The transcriptional antiterminator protein LicT regulates the expression of Bacillus subtilis operons involved in beta-glucoside metabolism. It belongs to a newly characterized family of bacterial regulators whose activity is controlled by the phosphoenolpyruvate:sugar phosphotransferase system (PTS). LicT contains an N-terminal RNA-binding domain (56 residues), and a PTS regulation domain (PRD, 221 residues) that is phosphorylated on conserved histidines in response to substrate availability. Replacement of both His207 and His269 with a negatively charged residue (aspartic acid) led to a highly active LicT variant that no longer responds to either induction or catabolite repression signals from the PTS. In contrast to wild type, the activated mutant form of the LicT regulatory domain crystallized easily and provided the first structure of a PRD, determined at 1.55 A resolution. The structure is a homodimer, each monomer containing two analogous alpha-helical domains. The phosphorylation sites are totally buried at the dimer interface and hence inaccessible to phosphorylating partners. The structure suggests important tertiary and quaternary rearrangements upon LicT activation, which could be communicated from the protein C-terminal end up to the RNA-binding domain.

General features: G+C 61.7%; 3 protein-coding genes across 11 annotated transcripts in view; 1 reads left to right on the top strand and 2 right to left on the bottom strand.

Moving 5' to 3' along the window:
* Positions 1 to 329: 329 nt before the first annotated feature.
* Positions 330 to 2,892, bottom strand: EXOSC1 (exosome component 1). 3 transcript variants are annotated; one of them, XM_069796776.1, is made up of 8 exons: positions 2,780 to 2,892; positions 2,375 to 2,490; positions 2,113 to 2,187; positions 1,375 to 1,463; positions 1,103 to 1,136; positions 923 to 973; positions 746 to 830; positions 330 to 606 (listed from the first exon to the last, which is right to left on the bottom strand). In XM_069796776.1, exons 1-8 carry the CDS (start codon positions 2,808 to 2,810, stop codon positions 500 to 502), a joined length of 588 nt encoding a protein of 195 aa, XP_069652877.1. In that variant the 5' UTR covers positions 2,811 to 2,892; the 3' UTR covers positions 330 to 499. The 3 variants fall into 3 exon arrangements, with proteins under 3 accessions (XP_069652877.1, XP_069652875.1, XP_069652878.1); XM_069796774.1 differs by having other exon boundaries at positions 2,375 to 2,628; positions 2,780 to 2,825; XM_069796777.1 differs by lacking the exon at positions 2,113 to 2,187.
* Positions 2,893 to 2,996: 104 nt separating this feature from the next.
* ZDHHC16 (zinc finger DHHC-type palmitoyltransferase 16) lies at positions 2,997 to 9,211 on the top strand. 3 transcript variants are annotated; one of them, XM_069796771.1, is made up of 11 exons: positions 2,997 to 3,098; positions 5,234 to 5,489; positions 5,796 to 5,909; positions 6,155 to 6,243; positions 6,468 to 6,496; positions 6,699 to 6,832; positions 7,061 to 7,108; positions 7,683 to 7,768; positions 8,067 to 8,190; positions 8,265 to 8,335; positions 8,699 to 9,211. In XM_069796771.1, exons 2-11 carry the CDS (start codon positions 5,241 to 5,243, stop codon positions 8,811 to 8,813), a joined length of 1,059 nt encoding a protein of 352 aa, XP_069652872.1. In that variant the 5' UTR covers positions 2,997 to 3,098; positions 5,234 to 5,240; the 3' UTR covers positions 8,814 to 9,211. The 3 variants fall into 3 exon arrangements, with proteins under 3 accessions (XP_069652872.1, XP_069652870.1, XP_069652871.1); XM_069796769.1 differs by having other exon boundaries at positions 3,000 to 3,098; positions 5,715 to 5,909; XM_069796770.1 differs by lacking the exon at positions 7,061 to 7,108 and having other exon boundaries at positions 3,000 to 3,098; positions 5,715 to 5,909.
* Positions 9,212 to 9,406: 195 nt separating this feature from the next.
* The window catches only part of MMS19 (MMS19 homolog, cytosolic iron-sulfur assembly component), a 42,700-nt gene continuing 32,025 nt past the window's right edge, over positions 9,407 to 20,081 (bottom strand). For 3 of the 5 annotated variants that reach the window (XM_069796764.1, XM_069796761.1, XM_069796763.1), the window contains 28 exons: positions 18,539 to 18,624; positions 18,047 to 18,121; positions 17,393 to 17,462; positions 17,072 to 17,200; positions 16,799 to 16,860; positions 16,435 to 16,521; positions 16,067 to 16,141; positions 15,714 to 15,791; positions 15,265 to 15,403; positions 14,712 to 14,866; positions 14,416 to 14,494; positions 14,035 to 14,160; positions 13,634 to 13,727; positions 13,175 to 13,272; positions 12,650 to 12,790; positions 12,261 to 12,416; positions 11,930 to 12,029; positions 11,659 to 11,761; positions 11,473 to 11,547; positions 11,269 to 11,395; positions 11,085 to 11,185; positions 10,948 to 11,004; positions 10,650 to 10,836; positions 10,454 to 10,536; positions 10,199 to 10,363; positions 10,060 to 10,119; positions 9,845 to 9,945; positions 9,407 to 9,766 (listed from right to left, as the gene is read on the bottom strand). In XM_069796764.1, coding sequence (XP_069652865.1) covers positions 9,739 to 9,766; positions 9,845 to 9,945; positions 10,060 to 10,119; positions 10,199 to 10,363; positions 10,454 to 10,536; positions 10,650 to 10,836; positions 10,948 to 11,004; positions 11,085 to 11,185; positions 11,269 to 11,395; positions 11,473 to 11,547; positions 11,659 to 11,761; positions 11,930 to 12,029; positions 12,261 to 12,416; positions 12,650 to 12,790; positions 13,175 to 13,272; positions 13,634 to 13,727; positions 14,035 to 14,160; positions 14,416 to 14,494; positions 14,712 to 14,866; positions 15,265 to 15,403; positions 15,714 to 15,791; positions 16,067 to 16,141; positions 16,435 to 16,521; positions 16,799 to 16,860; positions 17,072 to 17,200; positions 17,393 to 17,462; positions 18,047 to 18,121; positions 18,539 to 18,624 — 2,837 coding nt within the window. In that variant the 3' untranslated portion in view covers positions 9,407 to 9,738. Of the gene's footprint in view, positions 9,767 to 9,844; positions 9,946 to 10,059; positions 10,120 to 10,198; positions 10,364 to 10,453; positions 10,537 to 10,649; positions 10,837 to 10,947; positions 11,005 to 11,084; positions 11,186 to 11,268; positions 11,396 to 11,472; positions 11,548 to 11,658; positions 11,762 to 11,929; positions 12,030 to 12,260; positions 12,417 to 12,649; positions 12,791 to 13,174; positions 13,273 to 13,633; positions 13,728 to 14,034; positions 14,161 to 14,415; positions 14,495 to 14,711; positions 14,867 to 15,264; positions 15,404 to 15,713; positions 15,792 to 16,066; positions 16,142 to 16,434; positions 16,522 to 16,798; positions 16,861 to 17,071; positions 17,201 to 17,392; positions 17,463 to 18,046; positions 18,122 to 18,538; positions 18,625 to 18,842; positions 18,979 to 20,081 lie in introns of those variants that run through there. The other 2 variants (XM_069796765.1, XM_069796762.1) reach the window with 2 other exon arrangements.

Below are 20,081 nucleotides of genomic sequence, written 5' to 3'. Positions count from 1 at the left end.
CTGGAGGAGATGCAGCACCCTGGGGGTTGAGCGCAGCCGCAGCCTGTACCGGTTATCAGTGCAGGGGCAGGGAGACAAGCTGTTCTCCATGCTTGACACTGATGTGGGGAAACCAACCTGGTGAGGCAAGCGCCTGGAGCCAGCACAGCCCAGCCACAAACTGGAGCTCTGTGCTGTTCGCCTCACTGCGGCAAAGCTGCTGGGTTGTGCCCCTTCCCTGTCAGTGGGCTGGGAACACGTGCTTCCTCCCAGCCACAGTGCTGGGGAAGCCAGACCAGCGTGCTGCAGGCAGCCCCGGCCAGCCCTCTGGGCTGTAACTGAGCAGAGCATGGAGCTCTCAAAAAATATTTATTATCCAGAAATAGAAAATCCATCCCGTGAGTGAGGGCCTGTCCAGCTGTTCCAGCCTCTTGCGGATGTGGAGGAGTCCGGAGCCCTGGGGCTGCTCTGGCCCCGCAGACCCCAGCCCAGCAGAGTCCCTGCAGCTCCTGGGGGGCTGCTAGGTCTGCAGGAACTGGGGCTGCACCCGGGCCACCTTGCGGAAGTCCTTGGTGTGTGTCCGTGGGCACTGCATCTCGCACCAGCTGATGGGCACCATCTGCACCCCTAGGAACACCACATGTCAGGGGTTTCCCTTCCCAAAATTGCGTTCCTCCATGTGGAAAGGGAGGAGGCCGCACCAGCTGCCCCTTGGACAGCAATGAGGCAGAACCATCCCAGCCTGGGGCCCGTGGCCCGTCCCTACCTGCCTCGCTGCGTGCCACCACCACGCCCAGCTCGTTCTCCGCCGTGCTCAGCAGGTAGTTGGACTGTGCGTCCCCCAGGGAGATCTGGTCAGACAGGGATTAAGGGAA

Crystal structure of an activated form of the PTS regulation domain from the LicT transcriptional antiterminator.,van Tilbeurgh H, Le Coq D, Declerck N EMBO J. 2001 Jul 16;20(14):3789-99. PMID:11447120
From MEDLINE®/PubMed®, a database of the U.S. National Library of Medicine.